Dear No More Drama,
Ooof. This is a big one. As a leader, separating venting from important questions and concerns takes time and patience. It can be a drag to listen to people complain without solutions or bring you their concerns without seeing their role in the problem.
Recently, I’ve been reading psychologist Cy Wakeman’s book, No Ego: How Leaders Can Cut the Cost of Workplace Drama, End Entitlement, and Drive Big Results. She tells us the average person spends 2.5 hours per day in internal drama. Wow!
In her book, Wakeman promotes a new role for leaders. In the same way leaders use Lean to reduce process waste and increase productivity, she advocates for leaders to help employees eliminate emotional waste by facilitating good mental process.
To decrease drama at your desk and in your organization, tune into the following three areas drawn from Cy’s work.
Help employees step out of victim mode and into helping mode
Cy describes two states that the brain can operate in.
Low State: victim, venting, scorekeeping, arguing with reality, how we can’t
High State: possibilities, creative, collaborative, innovative, how we can
The brain can only be in one of these states at a time, and the key to moving from Low to High is Self-Reflection.
When staff bring their problems to you, it’s likely they are operating in the Low State. They probably don’t realize they are operating as a victim. As a leader, it can feel helpful to commiserate, or take on the problems to solve for our team members. Cy pointed out these approaches actually can keep your staff in the victim mode. Instead, Wakeman suggests inviting staff to move out of Low State into High State by asking them what they can do to help.
Note: this isn’t about asking the other person how you, as the leader, can help them. Instead, you are asking them to ask themselves what THEY can do to help the situation or person they are complaining about.
When you get your team members to imagine possibilities, they can shift their brain out of the productivity-sucking blaming and judging, and into High State innovation.
These shifts invite the employee into the situation and they can start to see themselves as part of the solution. Change their thoughts and you can decrease the drama.
“The impact of a leader does not come from what he or she tells team members, but from what he or she gets them thinking about.” - Cy Wakeman
2. Ask employees ‘What do you know for sure?’
In Dare to Lead, Brené Brown shares a universal truth: in the absence of data, we will always make up stories; our brains reward us with dopamine when we recognize and complete patterns. Brené warns about the human tendency to replace missing information with something false we believe to be true. Her suggested tool is to get curious: share what we know for sure first, followed by the phrase, “I’m making up that…”.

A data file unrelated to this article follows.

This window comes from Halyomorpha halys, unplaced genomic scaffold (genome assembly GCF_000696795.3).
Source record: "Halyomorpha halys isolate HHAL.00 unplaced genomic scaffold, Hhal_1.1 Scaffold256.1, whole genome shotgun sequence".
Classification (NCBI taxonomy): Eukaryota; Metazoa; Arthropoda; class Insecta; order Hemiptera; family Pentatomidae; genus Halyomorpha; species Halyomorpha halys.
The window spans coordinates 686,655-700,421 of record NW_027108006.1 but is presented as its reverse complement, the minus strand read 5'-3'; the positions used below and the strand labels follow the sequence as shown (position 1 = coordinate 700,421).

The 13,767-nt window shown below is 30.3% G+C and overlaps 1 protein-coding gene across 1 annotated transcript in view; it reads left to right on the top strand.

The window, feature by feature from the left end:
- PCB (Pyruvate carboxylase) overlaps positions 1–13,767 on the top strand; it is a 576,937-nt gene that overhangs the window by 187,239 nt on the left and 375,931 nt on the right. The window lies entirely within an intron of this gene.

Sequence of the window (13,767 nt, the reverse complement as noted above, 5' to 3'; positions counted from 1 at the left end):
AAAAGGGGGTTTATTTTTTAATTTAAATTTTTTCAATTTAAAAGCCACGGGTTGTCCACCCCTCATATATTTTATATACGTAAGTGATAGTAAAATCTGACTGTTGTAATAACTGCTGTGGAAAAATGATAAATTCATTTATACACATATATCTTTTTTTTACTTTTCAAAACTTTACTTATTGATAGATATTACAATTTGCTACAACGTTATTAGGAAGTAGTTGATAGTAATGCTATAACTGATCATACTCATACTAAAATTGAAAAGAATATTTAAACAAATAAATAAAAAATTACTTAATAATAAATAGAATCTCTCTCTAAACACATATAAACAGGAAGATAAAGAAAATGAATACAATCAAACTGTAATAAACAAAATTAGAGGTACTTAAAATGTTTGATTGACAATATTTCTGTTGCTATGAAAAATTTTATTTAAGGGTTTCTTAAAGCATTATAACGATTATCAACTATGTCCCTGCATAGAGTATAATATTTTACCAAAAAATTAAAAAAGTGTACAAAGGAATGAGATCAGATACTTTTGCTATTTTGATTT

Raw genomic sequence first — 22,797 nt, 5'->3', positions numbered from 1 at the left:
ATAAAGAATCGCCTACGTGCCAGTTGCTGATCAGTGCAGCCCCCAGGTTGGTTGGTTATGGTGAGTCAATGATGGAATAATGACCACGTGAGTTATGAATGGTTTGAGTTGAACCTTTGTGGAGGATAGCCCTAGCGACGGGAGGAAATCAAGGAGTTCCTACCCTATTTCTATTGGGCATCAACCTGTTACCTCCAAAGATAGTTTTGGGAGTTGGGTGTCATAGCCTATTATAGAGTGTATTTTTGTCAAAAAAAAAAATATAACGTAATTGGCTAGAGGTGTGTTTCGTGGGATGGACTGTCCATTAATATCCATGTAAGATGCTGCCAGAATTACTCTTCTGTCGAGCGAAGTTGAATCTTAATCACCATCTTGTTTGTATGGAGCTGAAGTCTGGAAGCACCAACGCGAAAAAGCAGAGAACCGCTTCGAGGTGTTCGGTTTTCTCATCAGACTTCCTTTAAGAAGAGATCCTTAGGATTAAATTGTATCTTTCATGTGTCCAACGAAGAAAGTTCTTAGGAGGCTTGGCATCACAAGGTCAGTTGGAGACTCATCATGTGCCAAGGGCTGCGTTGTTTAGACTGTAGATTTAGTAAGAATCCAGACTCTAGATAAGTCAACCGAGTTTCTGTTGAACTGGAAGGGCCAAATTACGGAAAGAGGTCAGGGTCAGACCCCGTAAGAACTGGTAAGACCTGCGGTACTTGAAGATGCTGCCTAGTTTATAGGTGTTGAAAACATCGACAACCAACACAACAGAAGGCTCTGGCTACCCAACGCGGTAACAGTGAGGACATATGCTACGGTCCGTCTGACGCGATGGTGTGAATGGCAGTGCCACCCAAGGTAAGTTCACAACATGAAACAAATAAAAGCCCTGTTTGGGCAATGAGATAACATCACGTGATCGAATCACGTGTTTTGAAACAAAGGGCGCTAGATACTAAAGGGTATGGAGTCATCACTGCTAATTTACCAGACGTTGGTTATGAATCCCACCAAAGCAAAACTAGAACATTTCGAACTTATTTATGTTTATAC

The self-reflection of separating the observable facts from the story helps keep people from being sucked into drama and conflict.
Many people think venting is helpful, and it lets out emotions rather than leave them bottled up. Cy points out much of what people vent about never happened in the first place. When we stop and reflect on what we know for sure, it is usually much less than the story we have been making up to vent about.
Another question to shift from negative thinking about the situation to possibility-thinking comes from Donald Miller: “How would this be different if the universe was aligning in your favor?” Explore the answers your employees come up with.
“Pretend the world is conspiring to make you successful.” -- Donald Miller
3. Help your employees create their own definition of great
In the first two steps you’ve encouraged your employees to challenge their stories and get into a helping mindset to create solutions to the situation at hand.
Two more helpful Self-Reflection questions from Cy are:
“What would great look like?”
“What can I do to add value?”
These questions help move your employees from “this is happening to me” to “I can influence the outcome. ”
When Cy gets a response to this question, she looks in the other person’s eyes and earnestly says, “Wonderful. Go be great.”
Putting this into practice
As an example, one of our coaching clients was about to release a new software tool. She expected the leader in another department, who had not been very involved in the development, would come and complain about the implementation. Normally she would get defensive, and dwell internally on how frustrated she was he hadn’t participated earlier. Instead, this time she asked herself, “What would great look like?” and pictured how she would like it to be. She decided to take the stance of showing genuine empathy and understanding for the other department’s difficulty, and then earnestly asked how she could help. This preemptive self-reflection reduced her anxiety and set their team up for collaboration.
If you are noticing drama in your organization, try experimenting with Self-Reflective questions for yourself and your team. If you would like help answering the question, “What would great look like for you and your organization?" let’s talk.